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New and more virulent strain of HIV is spreading rapidly through Russia, claim scientists

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  • The HIV subtype 02_AG/A  is spreading rapidly and is now thought to account for more than 50 per cent of  new HIV infections in Siberia
  • It is thought to be the most virulent  subtype of the virus in Russia
  • Infections have also been reported in  Chechnya, Kyrgyzstan and Kazakhstan

By  Emma Innes

PUBLISHED: 06:42 EST, 17  October 2013 |  UPDATED: 06:51 EST, 17 October 2013

Russian scientists believe they have  identified a new and more virulent strain of HIV.

The subtype, known as 02_AG/A, is spreading  rapidly and is now thought to account for more than 50 per cent of new HIV  infections in Siberia.

The virus was first seen in the city of  Novosibirsk in 2006 and is thought to be the most virulent subtype of the virus  in Russia.

Russian scientists believe they have identified a new and more virulent strain of HIV. The subtype, known as 02_AG/A, is spreading rapidly. Image shows mature HIV virus infection 

Russian scientists believe they have identified a new  and more virulent strain of HIV. The subtype, known as 02_AG/A, is spreading  rapidly. Image shows mature HIV virus infection

 

It was discovered by scientists at the State  Research Center of Virology and Biotechnology VECTOR in Siberia, The Moscow News reports.

Natalya Gashnikova, head of the retroviruses  department at Vektor, said 02_AG/A could spread through the population much more  quickly than the current main HIV strain found in Russia.

The number of HIV positive people in  Novosibirsk has jumped from 2,000 in 2007 to 15,000 in 2012, according to  Russia’s Federal AIDS Centre and 50 per cent of the new cases have been caused  by 02_AG/A.

The newly identified subtype is not confined  to Siberia – cases have also been reported in Chechnya, in the south of Russia,  and Kyrgyzstan and Kazakhstan.

HIV can be divided into two main types –  HIV-1 and HIV-2. HIV-1 is the more virulent of the two and is, therefore,  responsible for the majority of cases.

HIV-1 can also be divided into subgroups and  the newly discovered 02_AG/A is a subgroup of HIV-1.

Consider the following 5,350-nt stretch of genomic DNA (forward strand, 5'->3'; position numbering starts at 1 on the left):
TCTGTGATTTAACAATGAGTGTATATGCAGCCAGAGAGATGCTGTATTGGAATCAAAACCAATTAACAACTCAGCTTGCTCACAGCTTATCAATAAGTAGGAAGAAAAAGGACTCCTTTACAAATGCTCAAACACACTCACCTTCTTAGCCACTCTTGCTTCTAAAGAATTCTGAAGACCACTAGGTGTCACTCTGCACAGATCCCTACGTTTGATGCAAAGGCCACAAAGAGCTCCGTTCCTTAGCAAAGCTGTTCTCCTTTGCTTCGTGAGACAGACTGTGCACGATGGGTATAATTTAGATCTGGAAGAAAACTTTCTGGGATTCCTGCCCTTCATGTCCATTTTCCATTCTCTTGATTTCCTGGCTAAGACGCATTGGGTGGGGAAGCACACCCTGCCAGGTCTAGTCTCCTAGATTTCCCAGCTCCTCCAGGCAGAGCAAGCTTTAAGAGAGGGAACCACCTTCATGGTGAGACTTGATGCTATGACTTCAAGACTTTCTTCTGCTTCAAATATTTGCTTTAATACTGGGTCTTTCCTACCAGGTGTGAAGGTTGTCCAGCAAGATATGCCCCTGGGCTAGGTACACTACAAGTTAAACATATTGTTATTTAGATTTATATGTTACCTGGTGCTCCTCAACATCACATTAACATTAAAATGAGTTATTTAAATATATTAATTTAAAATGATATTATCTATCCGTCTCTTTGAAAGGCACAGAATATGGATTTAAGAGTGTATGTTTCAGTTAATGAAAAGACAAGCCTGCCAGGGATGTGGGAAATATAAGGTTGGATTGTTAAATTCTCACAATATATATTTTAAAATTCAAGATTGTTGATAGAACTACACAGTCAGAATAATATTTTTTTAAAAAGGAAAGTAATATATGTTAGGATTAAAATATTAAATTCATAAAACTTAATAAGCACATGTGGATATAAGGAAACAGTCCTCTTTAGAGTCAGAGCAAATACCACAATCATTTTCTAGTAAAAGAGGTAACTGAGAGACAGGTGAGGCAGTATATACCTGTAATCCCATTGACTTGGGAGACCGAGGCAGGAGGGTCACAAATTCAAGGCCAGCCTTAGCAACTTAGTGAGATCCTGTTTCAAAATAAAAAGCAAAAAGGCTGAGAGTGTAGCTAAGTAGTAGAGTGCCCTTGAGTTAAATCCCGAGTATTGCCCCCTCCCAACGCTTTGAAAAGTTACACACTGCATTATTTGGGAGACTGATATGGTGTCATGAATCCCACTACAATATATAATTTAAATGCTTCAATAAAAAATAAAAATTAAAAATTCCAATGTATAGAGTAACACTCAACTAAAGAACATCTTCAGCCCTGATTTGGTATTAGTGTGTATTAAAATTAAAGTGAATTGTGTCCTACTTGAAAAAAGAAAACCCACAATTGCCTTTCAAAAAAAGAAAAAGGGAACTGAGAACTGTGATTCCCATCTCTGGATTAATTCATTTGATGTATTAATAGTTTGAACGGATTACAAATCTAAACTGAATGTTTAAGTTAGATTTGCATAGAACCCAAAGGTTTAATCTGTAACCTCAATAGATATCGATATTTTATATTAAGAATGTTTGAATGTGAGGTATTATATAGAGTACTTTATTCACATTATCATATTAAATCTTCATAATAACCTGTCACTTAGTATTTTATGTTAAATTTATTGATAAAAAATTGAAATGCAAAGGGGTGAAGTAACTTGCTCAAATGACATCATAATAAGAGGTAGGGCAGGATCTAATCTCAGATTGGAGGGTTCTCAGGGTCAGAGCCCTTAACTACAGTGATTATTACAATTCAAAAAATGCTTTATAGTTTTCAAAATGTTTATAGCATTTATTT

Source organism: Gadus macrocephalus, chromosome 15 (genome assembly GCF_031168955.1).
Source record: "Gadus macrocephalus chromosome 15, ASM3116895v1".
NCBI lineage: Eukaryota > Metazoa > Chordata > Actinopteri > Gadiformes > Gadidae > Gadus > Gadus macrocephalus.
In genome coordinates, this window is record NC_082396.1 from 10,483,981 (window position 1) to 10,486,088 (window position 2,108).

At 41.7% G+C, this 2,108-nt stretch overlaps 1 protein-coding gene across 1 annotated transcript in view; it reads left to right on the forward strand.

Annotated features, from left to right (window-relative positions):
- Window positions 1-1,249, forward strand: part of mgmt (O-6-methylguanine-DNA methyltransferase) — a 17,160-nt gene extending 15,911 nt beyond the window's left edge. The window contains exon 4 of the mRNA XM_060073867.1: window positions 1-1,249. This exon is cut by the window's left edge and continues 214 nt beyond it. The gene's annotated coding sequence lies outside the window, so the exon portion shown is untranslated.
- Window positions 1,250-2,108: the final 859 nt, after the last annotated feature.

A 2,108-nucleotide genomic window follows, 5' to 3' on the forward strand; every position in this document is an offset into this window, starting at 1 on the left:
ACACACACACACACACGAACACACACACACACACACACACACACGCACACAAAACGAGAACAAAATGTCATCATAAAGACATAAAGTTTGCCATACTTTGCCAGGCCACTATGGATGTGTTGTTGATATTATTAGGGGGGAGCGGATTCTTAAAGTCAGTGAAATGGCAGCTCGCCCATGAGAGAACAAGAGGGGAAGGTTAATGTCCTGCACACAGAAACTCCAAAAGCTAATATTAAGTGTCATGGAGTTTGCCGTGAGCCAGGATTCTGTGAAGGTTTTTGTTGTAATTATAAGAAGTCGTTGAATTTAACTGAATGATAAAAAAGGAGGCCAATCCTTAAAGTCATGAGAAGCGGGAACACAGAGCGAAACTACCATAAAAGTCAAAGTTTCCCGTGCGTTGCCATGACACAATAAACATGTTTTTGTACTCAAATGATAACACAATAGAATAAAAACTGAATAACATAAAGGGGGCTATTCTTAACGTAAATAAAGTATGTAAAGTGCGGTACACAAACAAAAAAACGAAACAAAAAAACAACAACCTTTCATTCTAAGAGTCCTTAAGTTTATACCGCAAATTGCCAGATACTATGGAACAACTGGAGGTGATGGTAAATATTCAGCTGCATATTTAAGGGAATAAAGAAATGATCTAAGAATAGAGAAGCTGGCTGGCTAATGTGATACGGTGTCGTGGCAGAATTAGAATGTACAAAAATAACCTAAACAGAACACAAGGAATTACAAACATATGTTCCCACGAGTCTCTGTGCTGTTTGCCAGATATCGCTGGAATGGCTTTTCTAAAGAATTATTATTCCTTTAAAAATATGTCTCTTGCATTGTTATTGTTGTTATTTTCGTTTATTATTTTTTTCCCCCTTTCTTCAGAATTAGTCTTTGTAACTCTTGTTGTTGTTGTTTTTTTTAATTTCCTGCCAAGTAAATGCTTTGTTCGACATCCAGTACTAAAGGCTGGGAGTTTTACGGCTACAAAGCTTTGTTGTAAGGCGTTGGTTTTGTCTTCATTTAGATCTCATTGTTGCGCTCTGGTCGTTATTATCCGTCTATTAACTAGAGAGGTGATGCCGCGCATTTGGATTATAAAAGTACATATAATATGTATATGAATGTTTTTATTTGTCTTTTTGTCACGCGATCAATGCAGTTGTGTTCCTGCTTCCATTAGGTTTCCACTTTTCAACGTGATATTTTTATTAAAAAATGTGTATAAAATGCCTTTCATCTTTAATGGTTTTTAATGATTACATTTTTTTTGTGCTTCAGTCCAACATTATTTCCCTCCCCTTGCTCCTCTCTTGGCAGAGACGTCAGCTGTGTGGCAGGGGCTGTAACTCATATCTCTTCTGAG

All of the subgroups are transmitted from  person to person through the same transmission methods – including unprotected  sex and sharing needles – but some are easier to pass on than others.

02_AG/A is thought to be easier to transmit  than some other subtypes.

The virus was first seen in the city of Novosibirsk in 2006 and is thought to be the most virulent subtype of the virus in Russia 

The virus was first seen in the city of Novosibirsk in  2006 and is thought to be the most virulent subtype of the virus in Russia. It  is now thought to account for more than 50 per cent of new HIV infections in  Siberia

 

UN figures show that the only regions where  the number of HIV infections is increasing are Eastern Europe and Central Asia –  52 per cent of people with HIV in this area live in  Russia.

This is  believed to be partly because there  is little awareness of HIV in many  parts of Russia and because Russian school  offer very little sex  education.

The number  of new HIV infections globally  has plummeted by a third since 2001 and  more than halved among children, the  United Nations recently revealed.

Globally, 2.3 million people contracted the  AIDS virus last year – down 33 per  cent from 2001, while 260,000 children  became infected – 52 per cent  less than in 2001.

‘The annual number of new HIV infections  continues to decline with especially sharp reductions in the number of children  newly infected with HIV,’ UNAIDS executive director Michel Sidibe  said.

Last year, 1.6 million people died of  AIDS-related deaths, down from 1.8 million in 2011 and 2.3 million in  2005.

The report showed that 9.7 million people in  low and middle-income countries, the bulk of those infected, had access to HIV  drugs last year, compared to only 1.3 million seven years  earlier.

While the hike is impressive, it falls short  of a UN target announced two years ago to reach 15 million people by  2015.

Some 35.3 million people were living with the  virus last year – about 70 per cent of them in sub-Saharan Africa – up from 30  million in 2001.

Read more: http://www.dailymail.co.uk/health/article-2464403/New-virulent-strain-HIV-spreading-rapidly-Russia-claim-scientists.html#ixzz2hzqsBz5g Follow us: @MailOnline on Twitter | DailyMail on Facebook

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